Today we are witnessing the unparalleled explosion of technology. But the sad fact of the matter is that Big Data and more technology alone have not improved the quality of our thinking and the ways in which the majority of people and organizations make important decisions. By themselves, Big Data and technology do not help people avoid what are known as Type Three Errors: Solving the Wrong Problems Precisely!
There is no doubt that technology enhances, magnifies, and improves the senses, but it does not necessarily improve our sensibilities. Thus, technology allows to see and to travel farther and faster, etc., but it does not necessarily make us wiser.
Lest I be accused of being anti-science and anti-technology, let me point out that I have a BS in Engineering Physics, an MS in Structural Engineering, and a Ph.D. in Industrial Engineering, all from UC Berkeley. The thing, however, that changed my thinking forever is the fact that when I was studying for my Ph.D., I deliberately chose to take a 3 ½ year minor in the Philosophy of Science. Furthermore, the particular kind of Philosophy of Science that I studied was deeply interdisciplinary. Accordingly, no single discipline has a monopoly on The Truth or The Way to study Reality. In short, interdisciplinary inquiry is the only guarantor of which we know for minimizing and avoiding Type Three Errors!
One of the primary ways for acquiring knowledge in Western societies is by means of Expert Consensus. In this system of inquiry, “truth” is that with which a group of experts agrees strongly. Alternately, it is also the average of a set of tightly bunched data, observations, scores, etc.
Consider global warming. The “body of ‘reputable scientists worldwide'” is now in strong, if not overwhelming, agreement that human activities are mainly responsible for global warming. This fact which is based on enumerable scientific studies is taken as “strong evidence” that the debate whether humans are or are not responsible for global warming is essentially over even if all the mechanisms for the phenomenon are not understood completely.
The point is that agreement is as important in science as it is in any field of human activity. One could in fact argue that agreement is even more important in science because so much is riding on the outcome of scientific knowledge.
The latest incarnation of Expert Consensus is Big Data. The hope is that by compiling enough data from different sources, it will reveal, say, the “underlying, true buying habits and preferences” of a selected group of consumers. However, writing in The New York Times, Alex Peysakhovich and Seth Stephens-Davidowitz note that for Big Data to actually work one is dependent on Small Data. That is, one needs old-fashioned interviews and surveys to understand in-depth why people give the numerical responses they do. In other words, by themselves, numbers are never enough.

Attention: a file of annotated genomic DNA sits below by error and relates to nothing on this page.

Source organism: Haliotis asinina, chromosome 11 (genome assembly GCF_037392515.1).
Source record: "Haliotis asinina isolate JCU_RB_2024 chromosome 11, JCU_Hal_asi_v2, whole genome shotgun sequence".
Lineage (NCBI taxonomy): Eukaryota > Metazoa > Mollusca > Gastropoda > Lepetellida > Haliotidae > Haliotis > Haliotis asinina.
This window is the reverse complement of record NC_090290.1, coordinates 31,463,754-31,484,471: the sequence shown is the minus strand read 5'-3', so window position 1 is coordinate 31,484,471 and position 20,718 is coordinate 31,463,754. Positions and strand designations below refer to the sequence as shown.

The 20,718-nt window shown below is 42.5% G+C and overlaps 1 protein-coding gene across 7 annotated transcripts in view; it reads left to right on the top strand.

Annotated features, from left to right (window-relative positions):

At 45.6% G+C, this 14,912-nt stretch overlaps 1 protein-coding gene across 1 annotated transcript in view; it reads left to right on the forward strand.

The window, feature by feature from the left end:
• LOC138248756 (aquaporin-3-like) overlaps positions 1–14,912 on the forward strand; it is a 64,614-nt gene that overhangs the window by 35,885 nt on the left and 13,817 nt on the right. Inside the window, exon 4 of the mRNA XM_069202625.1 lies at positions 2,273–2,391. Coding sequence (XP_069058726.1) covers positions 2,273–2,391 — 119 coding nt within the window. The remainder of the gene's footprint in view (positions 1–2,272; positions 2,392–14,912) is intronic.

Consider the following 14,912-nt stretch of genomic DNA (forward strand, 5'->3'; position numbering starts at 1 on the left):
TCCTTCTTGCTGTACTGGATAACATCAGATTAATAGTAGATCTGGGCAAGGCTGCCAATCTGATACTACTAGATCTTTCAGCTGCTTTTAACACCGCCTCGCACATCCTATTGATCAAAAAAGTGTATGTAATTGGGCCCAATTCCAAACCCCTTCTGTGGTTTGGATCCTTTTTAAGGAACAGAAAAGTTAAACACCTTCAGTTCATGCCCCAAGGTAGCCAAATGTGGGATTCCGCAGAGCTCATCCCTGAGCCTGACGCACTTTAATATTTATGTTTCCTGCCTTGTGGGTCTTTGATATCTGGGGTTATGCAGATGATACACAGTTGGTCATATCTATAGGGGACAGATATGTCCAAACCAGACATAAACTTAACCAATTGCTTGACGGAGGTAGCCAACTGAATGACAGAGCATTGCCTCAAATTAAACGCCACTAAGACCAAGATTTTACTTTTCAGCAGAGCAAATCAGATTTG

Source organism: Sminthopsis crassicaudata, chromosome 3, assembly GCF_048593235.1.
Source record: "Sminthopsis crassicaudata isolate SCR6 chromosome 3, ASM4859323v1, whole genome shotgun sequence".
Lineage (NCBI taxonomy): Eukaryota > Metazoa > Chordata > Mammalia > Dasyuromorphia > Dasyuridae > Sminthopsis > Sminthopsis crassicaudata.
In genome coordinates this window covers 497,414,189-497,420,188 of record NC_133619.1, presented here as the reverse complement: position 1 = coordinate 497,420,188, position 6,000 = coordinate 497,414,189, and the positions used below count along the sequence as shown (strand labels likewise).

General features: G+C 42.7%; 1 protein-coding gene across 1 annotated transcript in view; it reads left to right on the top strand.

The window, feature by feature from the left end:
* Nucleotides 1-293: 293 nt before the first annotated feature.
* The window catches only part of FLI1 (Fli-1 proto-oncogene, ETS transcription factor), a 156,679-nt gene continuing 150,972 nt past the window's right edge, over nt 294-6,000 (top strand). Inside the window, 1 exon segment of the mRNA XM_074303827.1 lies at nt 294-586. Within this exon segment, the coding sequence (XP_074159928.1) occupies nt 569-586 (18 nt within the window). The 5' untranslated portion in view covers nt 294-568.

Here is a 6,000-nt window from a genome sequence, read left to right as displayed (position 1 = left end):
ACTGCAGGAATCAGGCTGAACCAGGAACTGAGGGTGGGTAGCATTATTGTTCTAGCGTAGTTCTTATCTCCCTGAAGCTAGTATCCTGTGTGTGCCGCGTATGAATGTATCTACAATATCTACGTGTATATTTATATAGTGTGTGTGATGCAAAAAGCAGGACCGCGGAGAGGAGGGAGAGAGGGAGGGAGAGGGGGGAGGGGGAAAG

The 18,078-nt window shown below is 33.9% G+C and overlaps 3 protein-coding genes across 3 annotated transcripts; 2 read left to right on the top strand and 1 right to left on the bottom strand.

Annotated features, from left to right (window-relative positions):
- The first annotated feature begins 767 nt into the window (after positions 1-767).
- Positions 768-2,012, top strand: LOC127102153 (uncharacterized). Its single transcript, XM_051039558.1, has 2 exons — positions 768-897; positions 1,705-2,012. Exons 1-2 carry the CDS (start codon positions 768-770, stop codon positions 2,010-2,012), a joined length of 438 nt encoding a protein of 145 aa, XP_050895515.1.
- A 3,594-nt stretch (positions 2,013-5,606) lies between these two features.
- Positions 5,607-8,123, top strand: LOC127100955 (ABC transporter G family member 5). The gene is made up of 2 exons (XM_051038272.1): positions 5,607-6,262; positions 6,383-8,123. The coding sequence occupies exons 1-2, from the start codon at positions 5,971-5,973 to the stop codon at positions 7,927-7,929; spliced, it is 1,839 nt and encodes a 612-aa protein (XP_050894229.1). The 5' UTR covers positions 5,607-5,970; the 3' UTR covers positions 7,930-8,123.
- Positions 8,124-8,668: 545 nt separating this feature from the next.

The biggest downfall of Expert Agreement is that it assumes that one can gather data, facts, and observations on an issue or phenomenon without having to presuppose any prior theory about the nature of what one is studying. In other words, it assumes that data, facts, and observations are theory and value-free. It’s not just that one can’t interpret anything without a theory of some kind, but even more fundamental, one can’t collect any data in the first place without having presupposed some theory about the that underlies the data, certainly why the data are important to collect and how they should be collected such that they accurately reflect the “true nature of phenomenon.”
In contrast, the philosophical school known as Rationalism assumes that theories are free or independent of data, facts, and observations. In principle, the formulation of theories is dependent only upon pure thought or logic alone. In reality, theories are dependent upon the background, experience, and life history of the one person or small set of persons formulating the theories.
In sum, I’m extremely critical of Big Data. It’s not because the concept makes no sense at all, or that I’m fundamentally opposed to collecting data. Instead, as it’s currently conceived, the concept is deeply flawed. If all data are dependent upon some underlying theory or theoretical concepts before the data can even be captured, let alone analyzed, then what does it mean to put all kinds of data indiscriminately into larger and larger pools?
Unless one knows a lot about the different theories that underlie different sets of data, and how they can be reconciled and integrated, then one is literally squishing together apples and oranges.
Mush is the inevitable result!